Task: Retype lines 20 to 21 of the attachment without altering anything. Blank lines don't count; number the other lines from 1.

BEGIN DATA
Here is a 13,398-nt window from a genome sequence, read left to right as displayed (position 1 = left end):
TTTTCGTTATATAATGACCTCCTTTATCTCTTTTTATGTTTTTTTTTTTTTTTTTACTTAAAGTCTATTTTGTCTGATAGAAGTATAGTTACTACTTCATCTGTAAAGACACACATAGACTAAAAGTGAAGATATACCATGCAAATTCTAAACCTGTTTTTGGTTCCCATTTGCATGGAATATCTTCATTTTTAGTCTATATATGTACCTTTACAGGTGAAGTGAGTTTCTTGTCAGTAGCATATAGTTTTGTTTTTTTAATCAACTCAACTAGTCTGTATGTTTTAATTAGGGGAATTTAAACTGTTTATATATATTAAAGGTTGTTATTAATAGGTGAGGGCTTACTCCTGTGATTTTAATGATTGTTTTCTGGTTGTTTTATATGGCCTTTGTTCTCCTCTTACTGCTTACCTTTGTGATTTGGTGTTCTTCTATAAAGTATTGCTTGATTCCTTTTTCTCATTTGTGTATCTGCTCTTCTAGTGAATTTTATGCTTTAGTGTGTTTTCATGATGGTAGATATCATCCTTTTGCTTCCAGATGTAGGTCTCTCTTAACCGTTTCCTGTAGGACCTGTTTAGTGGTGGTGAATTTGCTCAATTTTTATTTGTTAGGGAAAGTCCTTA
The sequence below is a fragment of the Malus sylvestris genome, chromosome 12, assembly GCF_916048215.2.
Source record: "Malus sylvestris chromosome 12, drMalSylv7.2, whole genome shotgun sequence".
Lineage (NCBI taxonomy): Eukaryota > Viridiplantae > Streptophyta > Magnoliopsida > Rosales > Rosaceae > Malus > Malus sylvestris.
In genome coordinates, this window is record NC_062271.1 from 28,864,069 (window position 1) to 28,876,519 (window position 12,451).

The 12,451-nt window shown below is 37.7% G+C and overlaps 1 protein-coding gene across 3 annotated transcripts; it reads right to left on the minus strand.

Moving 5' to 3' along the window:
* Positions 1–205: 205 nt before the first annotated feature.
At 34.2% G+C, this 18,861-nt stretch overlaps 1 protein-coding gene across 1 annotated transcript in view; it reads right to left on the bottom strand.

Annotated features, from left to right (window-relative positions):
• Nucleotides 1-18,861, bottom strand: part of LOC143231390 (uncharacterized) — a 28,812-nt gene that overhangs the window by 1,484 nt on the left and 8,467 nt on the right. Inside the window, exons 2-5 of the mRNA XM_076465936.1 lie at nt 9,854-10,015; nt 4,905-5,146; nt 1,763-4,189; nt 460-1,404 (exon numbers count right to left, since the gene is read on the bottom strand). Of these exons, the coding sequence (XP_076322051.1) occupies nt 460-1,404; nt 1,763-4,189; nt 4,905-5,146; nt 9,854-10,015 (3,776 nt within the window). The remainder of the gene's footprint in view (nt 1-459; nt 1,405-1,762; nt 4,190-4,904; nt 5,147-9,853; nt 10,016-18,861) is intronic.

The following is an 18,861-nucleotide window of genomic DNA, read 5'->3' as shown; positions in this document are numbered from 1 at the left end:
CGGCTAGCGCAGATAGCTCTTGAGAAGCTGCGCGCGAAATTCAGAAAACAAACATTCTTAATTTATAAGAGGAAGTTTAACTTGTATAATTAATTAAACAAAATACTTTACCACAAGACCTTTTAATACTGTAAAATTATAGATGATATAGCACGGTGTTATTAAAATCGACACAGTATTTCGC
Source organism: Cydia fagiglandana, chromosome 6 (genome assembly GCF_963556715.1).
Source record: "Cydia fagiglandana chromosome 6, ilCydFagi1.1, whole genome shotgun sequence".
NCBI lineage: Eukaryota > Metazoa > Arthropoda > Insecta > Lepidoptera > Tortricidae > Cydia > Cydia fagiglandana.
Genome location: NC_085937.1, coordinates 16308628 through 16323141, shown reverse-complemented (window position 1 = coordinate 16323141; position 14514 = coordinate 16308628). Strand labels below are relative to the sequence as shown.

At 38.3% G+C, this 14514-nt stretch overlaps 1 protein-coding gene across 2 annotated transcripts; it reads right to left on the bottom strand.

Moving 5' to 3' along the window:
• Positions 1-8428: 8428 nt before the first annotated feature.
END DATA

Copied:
Moving 5' to 3' along the window:
• Positions 1-8428: 8428 nt before the first annotated feature.